It is truly amazingly hot here. Really - like Africa hot. Even though the temperatures are not exceedingly higher than what we experience at home in North Carolina, the sun is much stronger and the heat is unrelenting. While here, I've realized that while it gets hot at home, we don't really have to deal with it as much at home - all our stores are air conditioned, our cars are air conditioned, and we have whole house air conditioning (not just a room or two).

The past 4 weeks we have had to live day in and day out with a great deal of uncertainty: when would we get our approval, when would we get our visa (still a question), will there be electricity tonight, will there be water to take a bath or do laundry tomorrow, will our food arrive in the next hour, and so on. It teaches you to make do and live without holding too tightly to your own schedule.

There are many sides to life in Ghana today. We've seen the extreme poverty that one often imagines in Africa, stayed in an area of lower to middle class apartments (our first guest house), currently staying in an upper middle class area (our second guest house), and we will soon enjoy another visit to Coconut Grove and its "upperclass" treatment. While there are areas that have no basic services (water, electricity, etc) within the city and outlying areas, there is also a very nice, modern, western-style mall. It is a culture of contrasts as it grows and strives to become a successful African democracy.

The local cuisine is really delicious - at least to me! I'm a fairly adventurous eater, so others may not feel the same way...but I've enjoyed it all: Banku and Okra Stew, Jollof Rice, Red Red, Piri Piri, and LOTS of good fresh fish.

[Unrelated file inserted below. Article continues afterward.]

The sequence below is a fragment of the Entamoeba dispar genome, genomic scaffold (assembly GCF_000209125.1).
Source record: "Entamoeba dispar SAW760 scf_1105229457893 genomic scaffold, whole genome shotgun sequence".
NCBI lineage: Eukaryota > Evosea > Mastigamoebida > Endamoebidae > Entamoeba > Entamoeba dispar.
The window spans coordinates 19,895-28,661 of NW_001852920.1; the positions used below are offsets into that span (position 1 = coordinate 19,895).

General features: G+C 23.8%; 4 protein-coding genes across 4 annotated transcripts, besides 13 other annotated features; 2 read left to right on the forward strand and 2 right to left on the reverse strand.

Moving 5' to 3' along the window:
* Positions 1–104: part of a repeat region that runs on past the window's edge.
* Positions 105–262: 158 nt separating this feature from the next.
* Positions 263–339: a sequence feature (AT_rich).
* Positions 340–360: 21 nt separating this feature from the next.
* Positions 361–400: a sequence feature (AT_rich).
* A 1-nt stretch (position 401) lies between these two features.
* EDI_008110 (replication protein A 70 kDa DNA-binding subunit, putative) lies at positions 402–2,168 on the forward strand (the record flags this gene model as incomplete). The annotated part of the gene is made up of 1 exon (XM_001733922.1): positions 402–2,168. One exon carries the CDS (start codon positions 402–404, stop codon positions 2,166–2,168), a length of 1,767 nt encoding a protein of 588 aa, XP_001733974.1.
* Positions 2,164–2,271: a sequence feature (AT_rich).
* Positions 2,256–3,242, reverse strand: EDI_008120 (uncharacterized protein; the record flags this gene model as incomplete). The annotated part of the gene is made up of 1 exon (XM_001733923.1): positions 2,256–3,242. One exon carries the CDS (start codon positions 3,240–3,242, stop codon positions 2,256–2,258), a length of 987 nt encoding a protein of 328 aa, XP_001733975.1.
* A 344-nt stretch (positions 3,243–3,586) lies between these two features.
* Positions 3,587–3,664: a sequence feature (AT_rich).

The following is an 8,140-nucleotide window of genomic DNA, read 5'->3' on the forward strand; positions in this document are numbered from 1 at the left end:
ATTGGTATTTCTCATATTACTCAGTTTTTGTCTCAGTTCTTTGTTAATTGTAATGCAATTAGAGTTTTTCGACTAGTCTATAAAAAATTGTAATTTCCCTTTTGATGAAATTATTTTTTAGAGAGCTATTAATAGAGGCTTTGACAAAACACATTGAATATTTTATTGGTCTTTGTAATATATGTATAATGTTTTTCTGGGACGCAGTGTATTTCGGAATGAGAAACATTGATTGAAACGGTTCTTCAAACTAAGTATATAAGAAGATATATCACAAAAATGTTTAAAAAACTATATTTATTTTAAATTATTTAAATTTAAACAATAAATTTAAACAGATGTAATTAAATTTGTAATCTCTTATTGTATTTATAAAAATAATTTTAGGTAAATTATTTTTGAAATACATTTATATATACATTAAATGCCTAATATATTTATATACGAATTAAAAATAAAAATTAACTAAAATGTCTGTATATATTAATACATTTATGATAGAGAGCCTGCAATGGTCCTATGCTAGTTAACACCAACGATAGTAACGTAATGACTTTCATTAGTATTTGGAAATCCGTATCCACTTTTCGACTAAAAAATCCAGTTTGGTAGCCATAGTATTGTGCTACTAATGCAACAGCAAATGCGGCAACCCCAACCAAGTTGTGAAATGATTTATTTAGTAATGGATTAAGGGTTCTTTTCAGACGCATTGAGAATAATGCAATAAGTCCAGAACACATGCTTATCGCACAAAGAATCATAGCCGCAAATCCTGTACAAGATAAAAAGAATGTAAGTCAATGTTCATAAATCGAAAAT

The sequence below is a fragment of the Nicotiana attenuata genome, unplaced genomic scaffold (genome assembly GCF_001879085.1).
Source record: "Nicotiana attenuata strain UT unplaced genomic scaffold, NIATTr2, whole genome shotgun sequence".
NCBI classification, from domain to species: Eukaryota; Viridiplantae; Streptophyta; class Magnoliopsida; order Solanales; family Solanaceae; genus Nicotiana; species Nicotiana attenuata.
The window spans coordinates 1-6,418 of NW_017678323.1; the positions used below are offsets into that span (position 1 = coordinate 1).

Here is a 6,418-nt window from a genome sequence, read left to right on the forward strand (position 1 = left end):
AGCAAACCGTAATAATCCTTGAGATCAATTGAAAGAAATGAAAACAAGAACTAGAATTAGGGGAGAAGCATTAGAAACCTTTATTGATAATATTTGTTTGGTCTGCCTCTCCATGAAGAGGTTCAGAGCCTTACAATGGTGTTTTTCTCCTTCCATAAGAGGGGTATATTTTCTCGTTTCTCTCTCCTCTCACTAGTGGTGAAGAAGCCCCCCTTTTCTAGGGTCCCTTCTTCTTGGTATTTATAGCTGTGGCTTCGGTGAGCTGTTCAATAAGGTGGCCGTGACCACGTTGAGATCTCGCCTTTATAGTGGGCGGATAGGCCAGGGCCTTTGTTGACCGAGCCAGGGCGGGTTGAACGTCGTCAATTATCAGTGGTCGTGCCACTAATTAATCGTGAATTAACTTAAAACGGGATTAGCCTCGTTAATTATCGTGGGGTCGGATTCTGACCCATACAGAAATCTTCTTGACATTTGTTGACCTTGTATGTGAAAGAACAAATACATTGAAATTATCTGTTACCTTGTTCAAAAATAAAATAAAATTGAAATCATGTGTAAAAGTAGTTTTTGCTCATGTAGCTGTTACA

"Obruni" - wow, who knew we'd get so much attention as "white people" (that is what "Obruni" means). The white mamas and black babies cause a big stir wherever we go. It is good natured curiousity usually, but the staring and pointing and shouting of "Obruni" is tiresome after a while. It is hard to be "on display" and watched so much. It is part of international adoption (and transracial adoption) to suddenly be "conspicuous", but that is all the more so here!

The longer I stay here, the more I want to come back...but only so long as I can leave when I want to! We've had some major hurdles getting L's visa (and the other family traveling with us and adopting a similarly aged baby have, too). While I respect and appreciate the US's desire to make sure all adoptions are "clean", there is some disrespect being shown by the US Embassy for Ghanaian government's ability to do this in ways that make sense within their culture and legal system. I may post more about this when I return home as it is a long and involved story. We do believe that once our birth mothers' passports are completed (should be in 5 business days), we will be able to complete the US Embassy's requirements for evidence and we will recieve our visas! AND WE CAN GO HOME!

Thankfully, hubby has gone ahead and headed home to be with our other three kids. A month is just too long to be least unexpectedly. I feel so much better knowing he'll be there soon. We expect that I'll have L's visa in about 10-12 days and should be able to leave on March 18th or 20th - depending on when we get the visa in hand. I'm not really looking forward to the 10 hour flight with my wiggly (she's amazingly strong and squirmy!) baby on my lap. But we'll manage!

Today is Ghana's Independence Day. I'm hanging out with L (who is having her morning nap - the only way I can manage any typing!) with the Independence Day ceremonies on the television. The uniforms make me wilt just looking at them.